I should hate this movie, but I just can’t. I should hate its truncated screenplay, its stock characters, and its completely unconvincing ending, and I sort of do, but not enough.
There’s no doubt that the script for Sunshine Cleaning is, if not bad, then certainly incredibly uninteresting. Basically the story of two women down on their luck who start cleaning crime scenes to earn extra money, it’s earnestly written, and it’s clear first-time screenwriter Megan Holley loves her characters an awful lot. In a few spots she knows exactly what to have her characters say at exactly the right moment, but otherwise the dialogue is serviceable, but not terribly interesting. Structurally, though, everything is shoved so forcefully into the three-act structure, particularly at the beginning, that it’s more jarring than comfortable.
After awhile, though, the cast starts to win you over, Amy Adams in particular. This should come as little surprise to anyone who’s been going to the movies for the last few years, but Amy Adams is awesome. If the screenplay is earnest, Adams is so wholeheartedly. Completely throwaway moments like Rose (Adams) accidentally running into a friend from high school or her reaction to a compliment on her hair are completely infused with life, and scenes that in any other actress’ hands would be unbearably corny (I’m looking at you, CB radio to Heaven) are genuinely touching.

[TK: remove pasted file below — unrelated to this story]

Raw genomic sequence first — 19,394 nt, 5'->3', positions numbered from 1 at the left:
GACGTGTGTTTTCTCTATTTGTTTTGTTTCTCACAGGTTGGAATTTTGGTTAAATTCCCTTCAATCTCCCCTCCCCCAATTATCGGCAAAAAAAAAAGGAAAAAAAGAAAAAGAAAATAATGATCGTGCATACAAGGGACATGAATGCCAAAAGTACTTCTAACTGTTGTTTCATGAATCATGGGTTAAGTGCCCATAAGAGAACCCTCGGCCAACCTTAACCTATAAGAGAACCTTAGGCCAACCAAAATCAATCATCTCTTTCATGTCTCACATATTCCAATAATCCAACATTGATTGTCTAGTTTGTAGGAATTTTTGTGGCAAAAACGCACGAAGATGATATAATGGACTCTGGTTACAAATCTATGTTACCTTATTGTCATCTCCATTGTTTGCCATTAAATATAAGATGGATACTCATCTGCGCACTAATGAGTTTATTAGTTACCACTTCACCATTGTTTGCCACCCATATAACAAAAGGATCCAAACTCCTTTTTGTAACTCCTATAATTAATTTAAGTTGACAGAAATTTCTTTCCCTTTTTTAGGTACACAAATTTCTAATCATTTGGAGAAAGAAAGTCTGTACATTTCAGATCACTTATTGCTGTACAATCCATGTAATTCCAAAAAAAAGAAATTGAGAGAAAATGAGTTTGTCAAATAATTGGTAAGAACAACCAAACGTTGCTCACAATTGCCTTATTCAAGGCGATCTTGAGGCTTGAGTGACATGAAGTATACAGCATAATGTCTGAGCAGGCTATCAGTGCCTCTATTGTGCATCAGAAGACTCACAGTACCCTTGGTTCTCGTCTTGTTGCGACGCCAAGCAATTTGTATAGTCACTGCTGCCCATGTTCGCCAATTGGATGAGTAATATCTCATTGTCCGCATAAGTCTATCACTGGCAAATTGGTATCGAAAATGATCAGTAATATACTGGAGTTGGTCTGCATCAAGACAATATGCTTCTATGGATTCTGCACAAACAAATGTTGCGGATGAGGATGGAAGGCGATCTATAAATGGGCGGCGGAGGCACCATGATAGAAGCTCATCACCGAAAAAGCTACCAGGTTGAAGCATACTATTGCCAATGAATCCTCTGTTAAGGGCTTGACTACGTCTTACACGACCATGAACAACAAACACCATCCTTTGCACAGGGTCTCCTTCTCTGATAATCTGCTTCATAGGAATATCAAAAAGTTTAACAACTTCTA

Emily Blunt and Alan Arkin also do well in extraordinarily stock roles (and Arkin’s is one he’s played before, but as my girlfriend said, it looks good on him). Blunt’s burn-out with a heart of gold and a shot at redemption is less convincing, but not for lack of effort; she just has a lot of ground to cover and make believable.
Walking out of the film, I commented that I liked it in spite of itself, and that holds. It’s a fundamentally flawed film, but the cast and evenhanded direction elevate it to an effective, warm little comedy.